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I am sincerely empathic with the author, especially regarding his renal failure, and commend him riding and for pursuing his case against the driver who battered him.

However, I think the economic argument about being nice to cyclists is naive and irrelevant to the behavior of individual motorists. Yes, people want to get to work on time and spend less time in their cars and this desire should be the basis of laws and policies promoting cycling. Drivers, however, want, above all, to drive smoothly, mindlessly, and unhindered by slow traffic. Five decades of abuse suggests to me that many motorists find cyclists on the road simply aversive and irritated motorists are not thinking in terms of maximizing utility. In fact, they often flirt with devastating economic consequences for the evanescent pleasures of vehicular bullying.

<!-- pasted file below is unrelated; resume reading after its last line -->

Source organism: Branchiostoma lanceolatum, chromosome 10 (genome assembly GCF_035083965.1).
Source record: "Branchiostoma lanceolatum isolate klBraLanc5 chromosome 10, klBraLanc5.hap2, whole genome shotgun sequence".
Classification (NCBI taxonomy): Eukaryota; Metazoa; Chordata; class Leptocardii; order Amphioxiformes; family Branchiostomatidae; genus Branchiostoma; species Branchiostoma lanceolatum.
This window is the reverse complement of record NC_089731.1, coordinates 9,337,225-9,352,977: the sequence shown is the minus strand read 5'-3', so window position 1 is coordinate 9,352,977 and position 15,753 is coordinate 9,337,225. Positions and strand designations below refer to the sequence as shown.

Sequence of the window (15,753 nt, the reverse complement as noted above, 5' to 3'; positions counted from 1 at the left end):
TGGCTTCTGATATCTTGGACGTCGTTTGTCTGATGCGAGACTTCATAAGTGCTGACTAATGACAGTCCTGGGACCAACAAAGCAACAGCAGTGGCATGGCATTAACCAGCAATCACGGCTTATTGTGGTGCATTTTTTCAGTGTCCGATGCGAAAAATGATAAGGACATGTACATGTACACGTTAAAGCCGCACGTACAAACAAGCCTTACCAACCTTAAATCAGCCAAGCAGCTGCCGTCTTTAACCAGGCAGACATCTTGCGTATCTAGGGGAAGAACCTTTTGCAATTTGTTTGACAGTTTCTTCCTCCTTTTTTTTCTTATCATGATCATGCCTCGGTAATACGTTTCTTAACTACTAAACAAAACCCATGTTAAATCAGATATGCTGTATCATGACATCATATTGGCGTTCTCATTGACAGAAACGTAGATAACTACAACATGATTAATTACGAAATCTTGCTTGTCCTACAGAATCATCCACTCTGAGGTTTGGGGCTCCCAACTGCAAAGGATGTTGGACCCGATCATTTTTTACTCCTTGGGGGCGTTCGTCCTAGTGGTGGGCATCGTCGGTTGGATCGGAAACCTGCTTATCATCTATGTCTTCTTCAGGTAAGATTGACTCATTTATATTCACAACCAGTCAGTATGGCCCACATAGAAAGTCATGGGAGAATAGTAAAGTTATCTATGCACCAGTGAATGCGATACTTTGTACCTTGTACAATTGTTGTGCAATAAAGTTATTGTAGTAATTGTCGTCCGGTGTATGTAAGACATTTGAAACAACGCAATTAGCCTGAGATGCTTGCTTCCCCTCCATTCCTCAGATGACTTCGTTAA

We would never make this kind of economic argument against, say, domestic abuse. I think we'd all be better off with stronger law enforcement.

I think it would be useful to the cycling community who may be dealing with similar situations if the author provided some details on how he won this ruling. It seems the motorist was found guilty of Assault in 2nd degree but not guilty of Disturbing the Peace/Hindering Passage. I would have thought based on the incident, speeding up to prevent the cyclist from crossing, the opposite rulings would have resulted.


Of course, my extensive judicial knowledge is based in episodes of LA Law so it's possible I misread that whole document.

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